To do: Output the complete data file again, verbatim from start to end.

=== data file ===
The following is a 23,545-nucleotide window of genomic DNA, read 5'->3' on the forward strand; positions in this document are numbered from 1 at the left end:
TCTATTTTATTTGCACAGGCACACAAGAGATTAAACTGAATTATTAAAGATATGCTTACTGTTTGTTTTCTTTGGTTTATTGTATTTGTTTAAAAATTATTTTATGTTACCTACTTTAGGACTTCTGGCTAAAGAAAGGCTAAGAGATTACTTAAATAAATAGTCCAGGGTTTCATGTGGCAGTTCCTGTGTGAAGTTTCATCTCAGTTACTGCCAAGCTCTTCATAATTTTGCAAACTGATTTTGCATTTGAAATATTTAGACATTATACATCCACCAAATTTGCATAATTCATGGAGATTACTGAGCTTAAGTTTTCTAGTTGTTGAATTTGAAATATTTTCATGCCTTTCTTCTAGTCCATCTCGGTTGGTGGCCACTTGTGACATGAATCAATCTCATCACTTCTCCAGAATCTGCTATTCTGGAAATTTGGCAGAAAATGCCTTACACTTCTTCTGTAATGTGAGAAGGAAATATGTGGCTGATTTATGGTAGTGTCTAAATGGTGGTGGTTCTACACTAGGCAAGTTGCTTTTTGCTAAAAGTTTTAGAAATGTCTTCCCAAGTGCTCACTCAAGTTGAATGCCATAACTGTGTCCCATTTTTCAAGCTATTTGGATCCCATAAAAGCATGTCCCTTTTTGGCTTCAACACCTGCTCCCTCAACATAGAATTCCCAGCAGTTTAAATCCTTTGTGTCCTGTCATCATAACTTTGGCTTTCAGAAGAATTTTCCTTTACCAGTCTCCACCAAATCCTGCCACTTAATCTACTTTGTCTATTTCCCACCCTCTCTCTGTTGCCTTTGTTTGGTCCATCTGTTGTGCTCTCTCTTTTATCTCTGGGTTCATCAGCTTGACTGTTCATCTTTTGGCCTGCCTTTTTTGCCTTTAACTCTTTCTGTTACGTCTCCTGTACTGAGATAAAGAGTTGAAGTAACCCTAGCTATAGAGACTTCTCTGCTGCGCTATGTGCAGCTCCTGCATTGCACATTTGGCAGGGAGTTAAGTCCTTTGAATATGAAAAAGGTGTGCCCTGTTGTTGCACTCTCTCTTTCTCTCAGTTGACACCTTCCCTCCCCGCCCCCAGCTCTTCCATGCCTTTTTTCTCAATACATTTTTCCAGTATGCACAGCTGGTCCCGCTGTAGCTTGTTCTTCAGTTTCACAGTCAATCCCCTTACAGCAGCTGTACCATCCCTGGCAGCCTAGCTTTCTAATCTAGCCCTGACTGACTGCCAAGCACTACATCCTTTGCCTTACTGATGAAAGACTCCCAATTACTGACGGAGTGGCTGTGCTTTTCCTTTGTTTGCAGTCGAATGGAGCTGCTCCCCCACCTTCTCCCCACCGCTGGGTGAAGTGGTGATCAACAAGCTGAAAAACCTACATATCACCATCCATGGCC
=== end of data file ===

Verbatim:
The following is a 23,545-nucleotide window of genomic DNA, read 5'->3' on the forward strand; positions in this document are numbered from 1 at the left end:
TCTATTTTATTTGCACAGGCACACAAGAGATTAAACTGAATTATTAAAGATATGCTTACTGTTTGTTTTCTTTGGTTTATTGTATTTGTTTAAAAATTATTTTATGTTACCTACTTTAGGACTTCTGGCTAAAGAAAGGCTAAGAGATTACTTAAATAAATAGTCCAGGGTTTCATGTGGCAGTTCCTGTGTGAAGTTTCATCTCAGTTACTGCCAAGCTCTTCATAATTTTGCAAACTGATTTTGCATTTGAAATATTTAGACATTATACATCCACCAAATTTGCATAATTCATGGAGATTACTGAGCTTAAGTTTTCTAGTTGTTGAATTTGAAATATTTTCATGCCTTTCTTCTAGTCCATCTCGGTTGGTGGCCACTTGTGACATGAATCAATCTCATCACTTCTCCAGAATCTGCTATTCTGGAAATTTGGCAGAAAATGCCTTACACTTCTTCTGTAATGTGAGAAGGAAATATGTGGCTGATTTATGGTAGTGTCTAAATGGTGGTGGTTCTACACTAGGCAAGTTGCTTTTTGCTAAAAGTTTTAGAAATGTCTTCCCAAGTGCTCACTCAAGTTGAATGCCATAACTGTGTCCCATTTTTCAAGCTATTTGGATCCCATAAAAGCATGTCCCTTTTTGGCTTCAACACCTGCTCCCTCAACATAGAATTCCCAGCAGTTTAAATCCTTTGTGTCCTGTCATCATAACTTTGGCTTTCAGAAGAATTTTCCTTTACCAGTCTCCACCAAATCCTGCCACTTAATCTACTTTGTCTATTTCCCACCCTCTCTCTGTTGCCTTTGTTTGGTCCATCTGTTGTGCTCTCTCTTTTATCTCTGGGTTCATCAGCTTGACTGTTCATCTTTTGGCCTGCCTTTTTTGCCTTTAACTCTTTCTGTTACGTCTCCTGTACTGAGATAAAGAGTTGAAGTAACCCTAGCTATAGAGACTTCTCTGCTGCGCTATGTGCAGCTCCTGCATTGCACATTTGGCAGGGAGTTAAGTCCTTTGAATATGAAAAAGGTGTGCCCTGTTGTTGCACTCTCTCTTTCTCTCAGTTGACACCTTCCCTCCCCGCCCCCAGCTCTTCCATGCCTTTTTTCTCAATACATTTTTCCAGTATGCACAGCTGGTCCCGCTGTAGCTTGTTCTTCAGTTTCACAGTCAATCCCCTTACAGCAGCTGTACCATCCCTGGCAGCCTAGCTTTCTAATCTAGCCCTGACTGACTGCCAAGCACTACATCCTTTGCCTTACTGATGAAAGACTCCCAATTACTGACGGAGTGGCTGTGCTTTTCCTTTGTTTGCAGTCGAATGGAGCTGCTCCCCCACCTTCTCCCCACCGCTGGGTGAAGTGGTGATCAACAAGCTGAAAAACCTACATATCACCATCCATGGCC